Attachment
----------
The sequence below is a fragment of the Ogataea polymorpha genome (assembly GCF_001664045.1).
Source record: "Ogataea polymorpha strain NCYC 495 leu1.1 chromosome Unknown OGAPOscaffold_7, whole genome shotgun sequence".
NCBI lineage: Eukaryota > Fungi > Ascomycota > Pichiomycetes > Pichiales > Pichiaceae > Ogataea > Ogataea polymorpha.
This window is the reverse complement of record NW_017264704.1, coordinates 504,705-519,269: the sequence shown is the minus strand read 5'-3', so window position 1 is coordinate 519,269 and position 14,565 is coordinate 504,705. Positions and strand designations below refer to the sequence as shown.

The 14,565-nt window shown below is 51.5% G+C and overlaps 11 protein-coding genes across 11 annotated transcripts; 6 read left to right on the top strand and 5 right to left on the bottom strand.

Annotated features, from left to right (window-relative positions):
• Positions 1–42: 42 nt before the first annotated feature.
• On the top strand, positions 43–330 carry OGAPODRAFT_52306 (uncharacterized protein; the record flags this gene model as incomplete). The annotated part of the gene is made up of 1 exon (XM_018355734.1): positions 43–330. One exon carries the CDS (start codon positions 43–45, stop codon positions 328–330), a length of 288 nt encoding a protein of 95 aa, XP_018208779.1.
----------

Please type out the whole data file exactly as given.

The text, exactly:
The sequence below is a fragment of the Ogataea polymorpha genome (assembly GCF_001664045.1).
Source record: "Ogataea polymorpha strain NCYC 495 leu1.1 chromosome Unknown OGAPOscaffold_7, whole genome shotgun sequence".
NCBI lineage: Eukaryota > Fungi > Ascomycota > Pichiomycetes > Pichiales > Pichiaceae > Ogataea > Ogataea polymorpha.
This window is the reverse complement of record NW_017264704.1, coordinates 504,705-519,269: the sequence shown is the minus strand read 5'-3', so window position 1 is coordinate 519,269 and position 14,565 is coordinate 504,705. Positions and strand designations below refer to the sequence as shown.

The 14,565-nt window shown below is 51.5% G+C and overlaps 11 protein-coding genes across 11 annotated transcripts; 6 read left to right on the top strand and 5 right to left on the bottom strand.

Annotated features, from left to right (window-relative positions):
• Positions 1–42: 42 nt before the first annotated feature.
• On the top strand, positions 43–330 carry OGAPODRAFT_52306 (uncharacterized protein; the record flags this gene model as incomplete). The annotated part of the gene is made up of 1 exon (XM_018355734.1): positions 43–330. One exon carries the CDS (start codon positions 43–45, stop codon positions 328–330), a length of 288 nt encoding a protein of 95 aa, XP_018208779.1.